In conclusion, we will quote the following passage from the pen of Mr. M’Leod:—’It is a tribute due to Captain Maxwell to state (and it is a tribute which all will most cheerfully pay) that, by his judicious arrangements, we were preserved from all the horrors of anarchy and confusion. His measures inspired confidence and hope, while his personal example in the hour of danger gave courage and animation to all around him.’ Nor ought we to omit the high and well deserved praise which Captain Maxwell bestowed upon the ship’s company in his examination before the court martial.
‘I should be trespassing far too long upon the time of this court,’ said Captain Maxwell, ’were I to bring all before them whose conduct merited applause; but I can with great veracity assure the court, that from the captain to the smallest boy, all were animated by the spirit of Britons; and, whatever the cause was, I ought not to regret having been placed in a position to witness all the noble traits of character this extraordinary occasion called forth; and having seen all my companions in distress fairly embarked, I felt in walking off to the boat that my heart was lifted up with gratitude to a kind Providence that had watched over us.’
Captain Murray Maxwell commenced his naval career under the auspices of Vice-Admiral Sir Samuel Hood, and obtained his first commission as lieutenant in 1796, and was subsequently promoted to the command of the Cyane, in December, 1802.
In the following year he was appointed to the Centaur, and received his post commission on the 4th of August, in the same year. In 1804, Captain Maxwell distinguished himself at the capture of Surinam, and for his conduct on that occasion was highly mentioned in the dispatches.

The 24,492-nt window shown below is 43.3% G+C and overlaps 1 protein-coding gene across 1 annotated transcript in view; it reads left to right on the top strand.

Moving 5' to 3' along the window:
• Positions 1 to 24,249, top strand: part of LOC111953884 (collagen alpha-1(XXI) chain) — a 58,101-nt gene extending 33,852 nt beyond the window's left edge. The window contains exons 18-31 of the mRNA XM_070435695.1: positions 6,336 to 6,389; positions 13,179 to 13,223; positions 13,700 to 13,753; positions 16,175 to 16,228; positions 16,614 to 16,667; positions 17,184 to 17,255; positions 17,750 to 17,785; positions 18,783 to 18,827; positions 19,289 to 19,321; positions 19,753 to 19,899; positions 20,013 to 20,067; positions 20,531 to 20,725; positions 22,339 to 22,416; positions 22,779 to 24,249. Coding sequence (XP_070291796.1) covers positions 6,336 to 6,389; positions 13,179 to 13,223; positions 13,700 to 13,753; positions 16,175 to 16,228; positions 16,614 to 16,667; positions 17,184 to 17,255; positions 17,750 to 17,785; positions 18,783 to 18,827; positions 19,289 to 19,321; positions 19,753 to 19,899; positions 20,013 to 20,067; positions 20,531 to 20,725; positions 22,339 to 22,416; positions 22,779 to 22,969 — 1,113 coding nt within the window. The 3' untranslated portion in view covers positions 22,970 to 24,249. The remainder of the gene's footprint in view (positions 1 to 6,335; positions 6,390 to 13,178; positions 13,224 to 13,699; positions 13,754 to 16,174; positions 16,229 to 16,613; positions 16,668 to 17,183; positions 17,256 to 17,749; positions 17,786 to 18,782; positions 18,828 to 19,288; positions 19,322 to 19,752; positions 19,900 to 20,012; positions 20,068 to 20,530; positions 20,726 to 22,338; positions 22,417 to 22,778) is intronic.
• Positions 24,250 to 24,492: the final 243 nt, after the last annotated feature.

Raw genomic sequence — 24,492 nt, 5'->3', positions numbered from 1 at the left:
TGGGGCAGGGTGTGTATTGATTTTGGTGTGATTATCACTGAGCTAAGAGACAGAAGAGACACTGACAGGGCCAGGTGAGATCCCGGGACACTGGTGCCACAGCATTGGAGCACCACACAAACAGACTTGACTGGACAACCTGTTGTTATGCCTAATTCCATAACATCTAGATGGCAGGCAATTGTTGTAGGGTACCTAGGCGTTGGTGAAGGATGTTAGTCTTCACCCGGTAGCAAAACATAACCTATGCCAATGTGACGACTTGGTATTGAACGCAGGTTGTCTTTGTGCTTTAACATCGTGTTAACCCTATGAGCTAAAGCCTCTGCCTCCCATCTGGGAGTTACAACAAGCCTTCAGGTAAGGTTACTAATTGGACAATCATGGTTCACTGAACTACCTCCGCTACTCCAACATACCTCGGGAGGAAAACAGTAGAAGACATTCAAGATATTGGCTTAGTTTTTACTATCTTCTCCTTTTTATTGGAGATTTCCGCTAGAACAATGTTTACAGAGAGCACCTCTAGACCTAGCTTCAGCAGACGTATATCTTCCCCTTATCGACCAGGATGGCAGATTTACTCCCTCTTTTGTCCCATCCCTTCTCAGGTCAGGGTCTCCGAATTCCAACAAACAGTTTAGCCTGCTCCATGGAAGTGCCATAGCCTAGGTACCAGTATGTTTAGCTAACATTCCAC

This officer was constantly employed in the late war, and distinguished himself on so many occasions, that we can only briefly allude to one or two instances where his gallantry was most conspicuous. In 1806, he was appointed to the Alceste, and on the 4th of April, 1808, whilst that vessel, in company with the Mercury, Captain James Alexander Gordon, and the Grasshopper, 18-gun sloop, lay at anchor near Cadiz, a large convoy under the protection of several gun-boats, was seen coming close in shore from the northward.
Captain Maxwell determined to attempt their capture, and accordingly, the Alceste and Mercury attacked the gun-boats, whilst the Grasshopper, stationed close to the batteries of Rota, by a well directed fire, succeeded in driving the Spaniards from their guns. The gun-boats being thrown into confusion, the first-lieutenant of the Alceste, Mr. Allen Stewart, and Lieutenant Watkin Owen Pell of the Mercury, volunteered to board the enemy in the boats. They accordingly dashed in among the convoy, boarded and brought out seven tartans from under the very muzzles of the enemy’s guns, though supported by several armed boats sent from Cadiz to their assistance.